Occupations with the most job openings for college graduates, 2004-14
September 28, 2006
"Pure-college" occupations will provide about 6.9 million openings over the 2004-14 decade for college graduates who are entering an occupation for the first time.
Pure college occupations are those in which at least 60 percent of current workers aged 25-44 have a bachelor’s degree or higher, fewer than 20 percent have a high school diploma or less education, and fewer than 20 percent have taken college courses but do not have a bachelor’s degree.
Despite high numbers of job openings, jobseekers can face strong competition when trying to enter some of the occupations on the chart. Occupations that offer high earnings and prestige, such as management analysts, attract many qualified workers. Sometimes, the number of qualified people who want these jobs can be greater than the number of openings.
Some of the occupations on the chart, such as lawyers and physicians and surgeons, require more education than a bachelor’s degree. In other occupations, education requirements are more flexible. More than one-fourth of computer software engineers had a master’s degree in 2005, for example, but most of these workers did not have education beyond a bachelor’s degree.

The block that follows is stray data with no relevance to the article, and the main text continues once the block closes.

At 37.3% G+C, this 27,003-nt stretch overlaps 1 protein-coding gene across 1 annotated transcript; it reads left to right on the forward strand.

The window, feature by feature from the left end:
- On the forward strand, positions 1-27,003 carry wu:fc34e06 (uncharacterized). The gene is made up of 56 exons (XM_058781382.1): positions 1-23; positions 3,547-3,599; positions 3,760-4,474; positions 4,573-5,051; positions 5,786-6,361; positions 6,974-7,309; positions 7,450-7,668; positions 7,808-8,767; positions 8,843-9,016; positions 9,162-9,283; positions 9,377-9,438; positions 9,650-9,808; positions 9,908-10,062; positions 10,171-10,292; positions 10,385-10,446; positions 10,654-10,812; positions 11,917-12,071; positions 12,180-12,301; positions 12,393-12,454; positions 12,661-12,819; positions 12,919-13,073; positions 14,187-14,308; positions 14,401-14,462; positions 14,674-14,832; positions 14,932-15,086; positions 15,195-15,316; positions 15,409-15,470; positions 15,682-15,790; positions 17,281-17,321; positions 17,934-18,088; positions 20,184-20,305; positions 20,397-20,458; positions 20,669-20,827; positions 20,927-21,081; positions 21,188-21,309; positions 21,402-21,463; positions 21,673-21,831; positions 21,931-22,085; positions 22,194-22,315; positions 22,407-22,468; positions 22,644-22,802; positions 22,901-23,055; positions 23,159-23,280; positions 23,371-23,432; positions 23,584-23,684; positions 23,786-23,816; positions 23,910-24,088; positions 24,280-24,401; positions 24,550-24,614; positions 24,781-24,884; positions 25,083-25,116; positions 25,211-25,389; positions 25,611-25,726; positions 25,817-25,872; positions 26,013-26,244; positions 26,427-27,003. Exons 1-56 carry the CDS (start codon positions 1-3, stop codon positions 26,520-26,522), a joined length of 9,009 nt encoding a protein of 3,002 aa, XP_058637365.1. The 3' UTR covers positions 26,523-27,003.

This information is from the Employment Projections program. Find out more in "The 2004-14 job outlook for college graduates," by Olivia Crosby and Roger Moncarz, Occupational Outlook Quarterly, Fall 2006.
Bureau of Labor Statistics, U.S. Department of Labor, The Economics Daily, Occupations with the most job openings for college graduates, 2004-14 on the Internet at https://www.bls.gov/opub/ted/2006/sept/wk4/art04.htm (visited December 13, 2019).
Recent editions of Spotlight on Statistics
- A look at employment and wages in U.S. establishments with foreign ownership
Examines employment and wages in U.S. establishments that have at least one foreign owner with at least 10 percent ownership.
- 25 years of Worker Injury, Illness, and Fatality Case Data
Examines detailed historical data on work-related injuries, illnesses, and fatal injuries.
- Occupational employment projections through the perspective of education and training
Examines employment, projected employment growth, and wages for occupations with different education and training requirements.
- Workers in Alternative Employment Arrangements
A look at independent contractors, on-call workers, temporary help agency workers, and workers provided by contract firms.